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The GNU Debugger, usually called just GDB, is the standard debugger for the GNU software system. It is a portable debugger which runs on many Unix-like systems and works for many programming languages, including C, C++, and FORTRAN. Originally written by Richard Stallman in 1988, GDB is free software released under the GNU General Public License.
GDB offers extensive facilities for tracing and altering the execution of computer programs. The user can monitor and modify the values of programs' internal variables, and even call functions independently of the program's normal behavior.
The debugger does not contain its own graphical user interface, and defaults to a command-line interface. However, several front-ends have been built for it, such as DDD, GDBtk /Insight and the "GUD mode" in Emacs. These offer facilities similar to debuggers found in integrated development environments.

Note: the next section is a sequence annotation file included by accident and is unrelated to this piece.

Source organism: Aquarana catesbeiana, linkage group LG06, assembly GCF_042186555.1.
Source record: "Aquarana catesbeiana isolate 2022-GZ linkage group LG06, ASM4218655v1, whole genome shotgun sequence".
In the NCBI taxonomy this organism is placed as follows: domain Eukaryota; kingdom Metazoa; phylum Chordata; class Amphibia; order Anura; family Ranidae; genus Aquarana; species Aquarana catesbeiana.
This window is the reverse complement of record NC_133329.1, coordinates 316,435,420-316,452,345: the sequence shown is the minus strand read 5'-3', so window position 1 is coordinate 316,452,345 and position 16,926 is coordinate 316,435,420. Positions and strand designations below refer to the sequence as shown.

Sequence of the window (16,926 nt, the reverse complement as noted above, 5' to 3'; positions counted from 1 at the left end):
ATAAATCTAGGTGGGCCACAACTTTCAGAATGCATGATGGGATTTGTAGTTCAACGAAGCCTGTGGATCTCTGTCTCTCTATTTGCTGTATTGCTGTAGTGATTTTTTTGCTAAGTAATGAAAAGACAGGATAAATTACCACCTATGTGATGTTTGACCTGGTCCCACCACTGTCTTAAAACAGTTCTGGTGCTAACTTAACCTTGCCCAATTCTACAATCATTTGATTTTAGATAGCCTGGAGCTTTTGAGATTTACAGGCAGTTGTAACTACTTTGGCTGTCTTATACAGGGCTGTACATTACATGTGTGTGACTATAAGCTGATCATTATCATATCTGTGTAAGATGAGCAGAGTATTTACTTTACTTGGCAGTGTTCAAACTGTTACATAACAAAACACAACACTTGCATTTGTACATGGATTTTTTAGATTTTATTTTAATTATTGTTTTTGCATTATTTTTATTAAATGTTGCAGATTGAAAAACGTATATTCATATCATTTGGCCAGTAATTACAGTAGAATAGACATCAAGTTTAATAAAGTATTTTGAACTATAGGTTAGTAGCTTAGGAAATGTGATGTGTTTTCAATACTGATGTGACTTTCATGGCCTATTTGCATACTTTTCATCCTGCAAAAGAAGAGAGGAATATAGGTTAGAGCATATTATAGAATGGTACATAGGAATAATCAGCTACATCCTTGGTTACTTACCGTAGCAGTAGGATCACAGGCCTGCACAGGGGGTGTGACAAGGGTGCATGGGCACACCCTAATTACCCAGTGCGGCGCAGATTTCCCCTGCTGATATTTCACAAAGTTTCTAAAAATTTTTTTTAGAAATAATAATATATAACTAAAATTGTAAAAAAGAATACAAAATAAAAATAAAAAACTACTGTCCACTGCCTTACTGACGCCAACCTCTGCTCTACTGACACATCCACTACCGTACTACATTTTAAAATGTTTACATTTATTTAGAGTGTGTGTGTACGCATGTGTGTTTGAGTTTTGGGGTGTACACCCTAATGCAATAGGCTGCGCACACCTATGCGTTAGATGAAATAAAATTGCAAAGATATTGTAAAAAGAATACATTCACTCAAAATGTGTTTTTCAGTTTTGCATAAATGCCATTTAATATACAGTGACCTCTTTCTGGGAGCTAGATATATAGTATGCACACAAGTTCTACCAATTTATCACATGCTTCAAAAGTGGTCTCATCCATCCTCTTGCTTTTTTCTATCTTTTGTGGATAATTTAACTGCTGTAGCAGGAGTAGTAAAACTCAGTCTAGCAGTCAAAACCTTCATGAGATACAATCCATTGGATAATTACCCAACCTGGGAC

Some other debugging tools have been designed to work with GDB, such as memory leak detectors.
Lesser-known target processors supported in the standard release have included A29K , ARC, AVR, CRIS , D10V , D30V , FR-30 , FR-V , Intel i960, M32R , 68HC11, Motorola 88000, MCORE , MN10200 , MN10300 , NS32K, Stormy16 , V850 , VAX, and Z8000. (Newer releases will likely not include some of these.)
- Richard M. Stallman, Roland Pesch , Stan Shebs , et al., Debugging with GDB (Free Software Foundation, 2002) ISBN 1882114884
- Norman Matloff , P. J. Salzman , The Art of Debugging with GDB/DDD: For Professionals and Students (No Starch Press , 2003) ISBN 159327002X
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